Back in grade 10, oh so long ago, I bought a bike. It was a nice bike, I was quite proud of it, and I rode it literally everywhere I had to go. My friend and I would put on a hundred kilometres (60 miles for you south of the border) in a day, just getting around. I took great care of that bike, it was always clean, the chain always oiled, and tires pumped. When I got my drivers licence, a couple months into grade 11, I pretty much forgot I even had a bike. One time, when I remembered I had it, I remembered its value, and proceeded to take it to the nearest sports traders’ store. A week or so later, I had the cash. A few years later, I realized I regretted that sale, but realized it could not be reversed.
Last year, I decided with the extra money I had earned and received for my birthday that I would buy a new bike, and like before, I would ride it everywhere (at least thats what I thought). In this process of me trying to explain to my wife that I wanted to make this purchase – I rode around my brother-in-laws alleys with his new bike, while my wife had my video camera.
What became of that experience can only be shown, not explained. So you’ll have go HERE:
Adam Van Dop falling off his bike!
I’ve been thinking lately about failing. Not that I am failing at doing my job, or life, or anything for that matter (that I know of anyways). I think I started to think about it on my recent holidays with my in-law family. It was a conversation that came up about “being able to do anything you want to do” which lead to me thinking about how I got to where I am, and not being able to do everything that I wanted to do.
Paul talks about gifts in Romans, and how they make up the entire body of Christ, each being an integral part (for more on being integral parts, have a read of Sidelines: On Being A Big Toe, especially if you’re a youth pastor, or youth pastors spouse.) There is also this balance that is created; each function is filled by someone with differing gifts and abilities – given to them by God.
3 For by the grace given to me I say to everyone among you not to think of himself more highly than he ought to think, but to think with sober judgment, each according to the measure of faith that God has assigned. 4 For as in one body we have many members, and the members do not all have the same function, 5 so we, though many, are one body in Christ, and individually members one of another. 6 Having gifts that differ according to the grace given to us, let us use them: if prophecy, in proportion to our faith; 7 if service, in our serving; the one who teaches, in his teaching; 8 the one who exhorts, in his exhortation; the one who contributes, in generosity; the one who leads, with zeal; the one who does acts of mercy, with cheerfulness.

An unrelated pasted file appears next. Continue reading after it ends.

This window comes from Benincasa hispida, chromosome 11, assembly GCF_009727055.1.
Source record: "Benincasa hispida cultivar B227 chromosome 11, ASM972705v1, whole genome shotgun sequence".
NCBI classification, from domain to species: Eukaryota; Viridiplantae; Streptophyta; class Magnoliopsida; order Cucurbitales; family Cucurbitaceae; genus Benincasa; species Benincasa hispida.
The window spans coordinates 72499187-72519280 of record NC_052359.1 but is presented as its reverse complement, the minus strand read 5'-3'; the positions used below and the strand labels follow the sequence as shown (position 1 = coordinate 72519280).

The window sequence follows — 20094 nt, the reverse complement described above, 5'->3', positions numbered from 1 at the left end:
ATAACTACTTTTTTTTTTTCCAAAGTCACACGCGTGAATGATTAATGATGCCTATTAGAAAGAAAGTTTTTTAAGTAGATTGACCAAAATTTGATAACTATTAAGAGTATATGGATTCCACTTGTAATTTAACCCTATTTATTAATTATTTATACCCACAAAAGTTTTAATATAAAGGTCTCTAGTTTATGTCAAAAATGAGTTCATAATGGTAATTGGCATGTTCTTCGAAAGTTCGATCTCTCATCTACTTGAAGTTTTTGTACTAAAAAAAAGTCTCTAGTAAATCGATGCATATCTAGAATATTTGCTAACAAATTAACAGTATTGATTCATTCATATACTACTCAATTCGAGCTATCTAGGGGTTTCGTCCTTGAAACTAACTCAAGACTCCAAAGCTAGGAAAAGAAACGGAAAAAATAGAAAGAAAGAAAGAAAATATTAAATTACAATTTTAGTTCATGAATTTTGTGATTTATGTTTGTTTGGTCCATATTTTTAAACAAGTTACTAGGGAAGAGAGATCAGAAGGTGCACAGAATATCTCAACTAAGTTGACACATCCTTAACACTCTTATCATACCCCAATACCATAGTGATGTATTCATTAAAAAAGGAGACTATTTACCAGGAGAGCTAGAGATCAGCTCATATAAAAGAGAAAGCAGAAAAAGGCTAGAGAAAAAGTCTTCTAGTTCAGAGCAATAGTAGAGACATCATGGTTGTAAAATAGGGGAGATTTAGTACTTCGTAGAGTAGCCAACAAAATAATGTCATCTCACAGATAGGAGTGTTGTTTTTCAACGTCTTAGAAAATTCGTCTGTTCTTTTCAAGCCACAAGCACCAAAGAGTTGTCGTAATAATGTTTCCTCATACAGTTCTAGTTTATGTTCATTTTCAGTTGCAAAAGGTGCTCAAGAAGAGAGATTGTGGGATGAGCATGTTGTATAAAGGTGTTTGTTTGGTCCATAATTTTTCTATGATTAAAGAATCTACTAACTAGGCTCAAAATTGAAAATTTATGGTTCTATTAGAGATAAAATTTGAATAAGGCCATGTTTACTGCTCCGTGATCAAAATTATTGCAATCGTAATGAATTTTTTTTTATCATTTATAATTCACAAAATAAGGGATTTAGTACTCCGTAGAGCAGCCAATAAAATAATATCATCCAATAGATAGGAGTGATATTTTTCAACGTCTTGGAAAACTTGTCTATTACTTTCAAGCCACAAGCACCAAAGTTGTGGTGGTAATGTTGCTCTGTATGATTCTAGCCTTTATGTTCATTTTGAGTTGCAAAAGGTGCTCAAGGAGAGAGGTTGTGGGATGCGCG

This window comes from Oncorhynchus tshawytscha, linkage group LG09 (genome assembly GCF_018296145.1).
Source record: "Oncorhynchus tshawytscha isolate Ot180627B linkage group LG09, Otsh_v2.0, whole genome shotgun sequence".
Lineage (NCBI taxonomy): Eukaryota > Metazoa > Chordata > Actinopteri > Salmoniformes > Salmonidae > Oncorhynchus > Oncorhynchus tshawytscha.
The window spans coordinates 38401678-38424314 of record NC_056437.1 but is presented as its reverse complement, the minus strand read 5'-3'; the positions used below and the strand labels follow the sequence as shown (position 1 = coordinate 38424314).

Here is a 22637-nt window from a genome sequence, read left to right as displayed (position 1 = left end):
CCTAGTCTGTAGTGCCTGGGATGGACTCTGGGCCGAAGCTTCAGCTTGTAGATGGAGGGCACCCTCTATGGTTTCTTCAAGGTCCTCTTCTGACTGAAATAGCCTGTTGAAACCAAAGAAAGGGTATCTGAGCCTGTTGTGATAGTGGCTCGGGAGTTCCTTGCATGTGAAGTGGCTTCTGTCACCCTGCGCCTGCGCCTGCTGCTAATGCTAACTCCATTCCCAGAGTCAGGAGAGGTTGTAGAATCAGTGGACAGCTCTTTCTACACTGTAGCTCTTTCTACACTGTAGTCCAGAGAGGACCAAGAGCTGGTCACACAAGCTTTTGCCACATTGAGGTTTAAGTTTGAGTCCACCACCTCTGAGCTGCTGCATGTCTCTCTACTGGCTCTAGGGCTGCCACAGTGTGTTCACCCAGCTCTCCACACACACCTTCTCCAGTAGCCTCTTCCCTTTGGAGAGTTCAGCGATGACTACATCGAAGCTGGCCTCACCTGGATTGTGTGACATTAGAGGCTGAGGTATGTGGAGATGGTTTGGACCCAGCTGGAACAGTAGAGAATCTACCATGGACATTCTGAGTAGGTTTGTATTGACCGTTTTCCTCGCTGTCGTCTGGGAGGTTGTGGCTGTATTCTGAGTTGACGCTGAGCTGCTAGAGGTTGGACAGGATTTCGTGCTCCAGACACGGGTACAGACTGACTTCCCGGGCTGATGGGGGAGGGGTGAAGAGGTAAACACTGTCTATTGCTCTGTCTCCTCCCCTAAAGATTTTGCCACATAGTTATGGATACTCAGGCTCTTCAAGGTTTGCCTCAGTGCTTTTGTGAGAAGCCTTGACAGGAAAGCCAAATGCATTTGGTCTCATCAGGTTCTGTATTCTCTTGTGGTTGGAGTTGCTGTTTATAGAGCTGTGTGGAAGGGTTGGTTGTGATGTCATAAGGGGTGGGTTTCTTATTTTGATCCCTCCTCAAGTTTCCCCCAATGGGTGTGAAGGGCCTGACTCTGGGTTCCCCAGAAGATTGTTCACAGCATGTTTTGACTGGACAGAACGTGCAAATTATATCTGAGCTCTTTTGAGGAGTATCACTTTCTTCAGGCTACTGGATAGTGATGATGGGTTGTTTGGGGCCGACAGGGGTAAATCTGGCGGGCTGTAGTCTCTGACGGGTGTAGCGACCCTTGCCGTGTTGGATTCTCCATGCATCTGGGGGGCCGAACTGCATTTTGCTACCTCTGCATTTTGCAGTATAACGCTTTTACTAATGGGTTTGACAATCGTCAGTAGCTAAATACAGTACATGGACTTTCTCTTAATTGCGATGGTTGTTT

These gifts are freely given, they have no cost, the only thing we owe to God – is that we use and develop these gifts to the best of our abilities, striving to act with them more and more.
But – there’s a problem: the self-discovery of gifts.
This is what I like to call “failing forward.”
I look back to how I came to be where I am:
- In all my math and math-like course through high school, I found that math was not forte. Even my very insightful physics 11 teacher told me not to continue to take physics 12. She recognized my limitations. As a result, I found that a career as an Engineer of any sort, or a career working for NASA was completely out.
- In my band class, I was a drummer. Drumming, myself, and my teacher did not get along – at all. My career as a professional drummer was out.
- In my first year of Bible College, in the music program, I discovered that learning piano was not one of my gifts, so my beloved teacher encouraged me to keep playing bass and to move into the direction of pastoral ministry.
In each attempt, and fail, I had tried, perhaps not the hardest – but an effort nonetheless. As I was looking for my gifts, and each time that I failed, I got that much closer to discovering who I really am and what my gifts really are – I was moving forward though failing.
There are other things I have learned about myself during this same process:
- I extremely enjoy studying the Bible and sharing my findings with others.
- My heart breaks for the youth, and where their hearts are at.
- I long to see others make right, Godly decisions in their life.
So in my work as a Youth Pastor – I get to work with those gifts, gifts that I’ve found out about myself through failure of other things, and then I get the privilege to act in my gifts, alongside others on staff here doing the same thing, as well as working with volunteers who fill the holes where my gifts lack.
Often times we are so afraid of failure. I guess what I’ve found out over time is that failure is almost a necessary step to success.
When I worked in framing, I always said, “If you don’t bleed at least once during the day, you’re not working hard enough.”
When I am skiing, I have said, “If you’re not falling, you’re not pushing your self enough.”
If you watched that video, you will have seen my failure in a trick on a bike. I learnt something while landing on my back: that I gave to much power in too low of a gear. Next time, I adjusted, and was a little more successful. And each time after that, adjustments were made, sometimes failing – but moving forward each time.
In regards to being a particle of Spilled Salt, I think our reactions to failure are quite important, as others watch. So as you approach life, and as you try and fail – may you see that those failures are apart of your success – helping you grow and understand more clearly who you are and who God has called you to become.
So may the Lord bless you through your failures, and may He give you the wisdom and understanding as you need it.